Acts 5:17-42


Well … finally the disciples got it. At last they have realized and accepted what Jesus was teaching and living. They were now living the way Jesus taught them and expected of them. It took Jesus’ death and resurrection to get them here. But now they were prepared for the inevitable martyrdom… but the Kingdom of God was too good, too hopeful, too right for them not to proclaim it to all the people. What they were experiencing is too wonderful not to offer a witness to Jesus and to who God really is.

But the powers that be, the powers and principalities, are shaken by this whole notion. And the Pharisees who have the survival of the Jews in their hands must have been terrified … and even jealous that the people were not only listening to Peter and the other disciples, but starting to live the Kingdom too.

We, modern Christians cringe at the idea of martyrdom. The whole notion of a martyr has been debased in our age. Some folks blow themselves up for some ideological or political reason and their comrades call them martyrs. They are not martyrs … indeed they are just misguided pawns in an evil scheme to coerce folks. The meaning of martyr is “a witness who will proclaim God no matter the cost.” Martyrs do not intend to die or loss their livelihood. But they believe that proclaiming God is the most important action that they can take and therefore are willing to risk death or jail or impoverishment.  This is what the disciples were doing right after Jesus’ resurrection. Indeed, I would imagine the disciples and their followers all hoped to live to see the fulfillment of the Kingdom of God. Unfortunately the powers and principalities didn’t get it … and destroyed them out of fear and jealousy.

But what of the Pharisees? Indeed, this passage is more about the response of the Pharisees than of the disciples. The Pharisees had to be living under great stress. Jesus was dead and they probably assumed that they had been able to stamp out one more potential uprising. They no doubt took a deep breath on Good Friday. As cruel and as wrong as it was to sacrifice Jesus, they felt more secure. Rome who could drive out the Jews from their homeland was now satisfied. And the people were disappointed with Jesus and so would turn back to the Pharisees … the familiar always seemed more secure. They though it was all over with.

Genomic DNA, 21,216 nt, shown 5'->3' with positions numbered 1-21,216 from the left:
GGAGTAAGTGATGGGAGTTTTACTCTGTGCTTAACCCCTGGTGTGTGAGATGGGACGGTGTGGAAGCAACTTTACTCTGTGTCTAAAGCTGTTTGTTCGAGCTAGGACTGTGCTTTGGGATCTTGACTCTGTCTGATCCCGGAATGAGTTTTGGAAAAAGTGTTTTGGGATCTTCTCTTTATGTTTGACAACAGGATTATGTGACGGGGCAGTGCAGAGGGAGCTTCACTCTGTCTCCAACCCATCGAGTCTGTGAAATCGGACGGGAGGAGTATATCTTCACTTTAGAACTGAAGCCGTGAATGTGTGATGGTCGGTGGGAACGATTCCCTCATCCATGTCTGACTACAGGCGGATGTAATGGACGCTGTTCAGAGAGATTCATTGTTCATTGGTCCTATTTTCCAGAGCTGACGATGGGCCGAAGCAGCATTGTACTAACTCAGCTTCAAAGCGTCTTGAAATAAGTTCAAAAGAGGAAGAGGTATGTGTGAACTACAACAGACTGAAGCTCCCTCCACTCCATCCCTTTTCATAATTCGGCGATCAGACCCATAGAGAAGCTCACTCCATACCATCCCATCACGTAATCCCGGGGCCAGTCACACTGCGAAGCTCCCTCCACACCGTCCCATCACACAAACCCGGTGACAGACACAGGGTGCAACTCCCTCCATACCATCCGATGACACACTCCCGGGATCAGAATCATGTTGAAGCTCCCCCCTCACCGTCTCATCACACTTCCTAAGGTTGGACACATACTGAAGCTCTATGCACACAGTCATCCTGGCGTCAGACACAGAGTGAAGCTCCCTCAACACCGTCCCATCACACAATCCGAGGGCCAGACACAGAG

But Jesus may be dead, but his followers weren’t. The Pharisees felt that Jesus’ followers had been frightened and disappointed so much that they would break up and fade into history. They didn’t. Indeed, they took up where Jesus left off and now the people were once again turning away from the Pharisees and to this Jesus movement. It’s worse than what it was. The Pharisee certainly felt jealous that the people would trust these wandering preachers and not the established, hardworking (and the Pharisees were hardworking) council that was desperately trying to keep the people safe. But fear, too, was deep in their thinking. Deep down they knew a bomb was ticking that would one day explode when the people had had enough and would rise up against the Romans and against them … and they were right. It did happen in 63 C. E. (AD) and resulted in the Jews being driven in exile … what is now called the diaspora.

So they resorted to the traditional and common practice of the powers and principalities – a practice that continues to this day – they jailed Peter and the other apostles to punish them and discourage them. But when they discovered that the apostles had escaped from prison – by some miraculous way – they were infuriated. They captured them again and demanded they stop preaching. The apostles refused. Now they just wanted to get rid of them by any means – and so talk of executing them.